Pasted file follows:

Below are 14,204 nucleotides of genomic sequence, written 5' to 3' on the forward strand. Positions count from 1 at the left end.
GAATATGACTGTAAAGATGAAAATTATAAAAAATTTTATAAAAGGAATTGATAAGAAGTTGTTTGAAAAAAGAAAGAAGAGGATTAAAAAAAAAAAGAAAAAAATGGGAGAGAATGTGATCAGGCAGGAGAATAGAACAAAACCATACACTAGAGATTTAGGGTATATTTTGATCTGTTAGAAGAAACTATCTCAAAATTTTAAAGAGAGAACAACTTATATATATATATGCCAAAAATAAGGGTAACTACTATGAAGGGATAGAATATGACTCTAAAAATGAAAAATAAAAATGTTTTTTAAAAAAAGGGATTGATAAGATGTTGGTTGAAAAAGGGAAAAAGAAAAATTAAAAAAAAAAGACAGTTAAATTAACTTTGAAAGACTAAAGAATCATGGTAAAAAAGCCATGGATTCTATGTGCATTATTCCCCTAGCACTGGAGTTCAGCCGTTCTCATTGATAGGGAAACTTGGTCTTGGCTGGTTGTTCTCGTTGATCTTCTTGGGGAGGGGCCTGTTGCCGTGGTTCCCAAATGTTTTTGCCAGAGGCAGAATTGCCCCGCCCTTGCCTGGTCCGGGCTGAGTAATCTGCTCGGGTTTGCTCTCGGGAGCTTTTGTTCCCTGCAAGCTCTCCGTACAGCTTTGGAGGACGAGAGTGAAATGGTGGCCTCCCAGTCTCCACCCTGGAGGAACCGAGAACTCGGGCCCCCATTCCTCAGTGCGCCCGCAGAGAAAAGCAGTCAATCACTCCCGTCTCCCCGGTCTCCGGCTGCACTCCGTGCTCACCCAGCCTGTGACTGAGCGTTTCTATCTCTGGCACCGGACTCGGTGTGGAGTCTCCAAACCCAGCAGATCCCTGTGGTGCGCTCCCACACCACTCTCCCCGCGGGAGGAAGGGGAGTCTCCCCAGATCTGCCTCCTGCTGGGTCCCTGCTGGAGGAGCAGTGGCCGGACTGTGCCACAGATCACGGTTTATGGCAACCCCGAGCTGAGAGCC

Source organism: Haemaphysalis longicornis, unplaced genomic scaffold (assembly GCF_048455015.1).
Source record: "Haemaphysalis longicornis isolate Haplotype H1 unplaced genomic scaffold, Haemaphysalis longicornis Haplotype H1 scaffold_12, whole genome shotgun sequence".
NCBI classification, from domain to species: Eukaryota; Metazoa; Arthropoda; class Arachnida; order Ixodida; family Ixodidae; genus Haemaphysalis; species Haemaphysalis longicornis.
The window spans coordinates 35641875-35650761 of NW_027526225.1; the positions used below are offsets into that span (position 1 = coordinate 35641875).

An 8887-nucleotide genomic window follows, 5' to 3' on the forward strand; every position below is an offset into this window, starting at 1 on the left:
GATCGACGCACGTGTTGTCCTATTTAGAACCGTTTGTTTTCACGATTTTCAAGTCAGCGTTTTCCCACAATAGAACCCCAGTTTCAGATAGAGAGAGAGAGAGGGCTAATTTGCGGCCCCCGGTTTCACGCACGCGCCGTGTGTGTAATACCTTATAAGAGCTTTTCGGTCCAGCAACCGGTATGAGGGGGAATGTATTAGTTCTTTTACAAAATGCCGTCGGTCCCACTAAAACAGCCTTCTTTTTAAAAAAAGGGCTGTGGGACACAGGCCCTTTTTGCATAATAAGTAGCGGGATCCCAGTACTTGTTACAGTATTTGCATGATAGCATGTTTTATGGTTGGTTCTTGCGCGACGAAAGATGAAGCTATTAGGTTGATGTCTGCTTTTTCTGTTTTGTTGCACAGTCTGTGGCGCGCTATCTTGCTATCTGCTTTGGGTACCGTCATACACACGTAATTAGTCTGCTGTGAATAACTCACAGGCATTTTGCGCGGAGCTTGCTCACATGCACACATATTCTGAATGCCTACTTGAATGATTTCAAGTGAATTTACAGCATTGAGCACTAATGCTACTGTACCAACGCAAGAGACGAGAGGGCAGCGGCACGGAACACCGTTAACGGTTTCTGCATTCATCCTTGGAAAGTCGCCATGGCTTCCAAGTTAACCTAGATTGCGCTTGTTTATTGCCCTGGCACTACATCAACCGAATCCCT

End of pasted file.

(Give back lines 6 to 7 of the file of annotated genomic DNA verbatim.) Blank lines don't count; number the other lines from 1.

The window spans coordinates 35641875-35650761 of NW_027526225.1; the positions used below are offsets into that span (position 1 = coordinate 35641875).

An 8887-nucleotide genomic window follows, 5' to 3' on the forward strand; every position below is an offset into this window, starting at 1 on the left: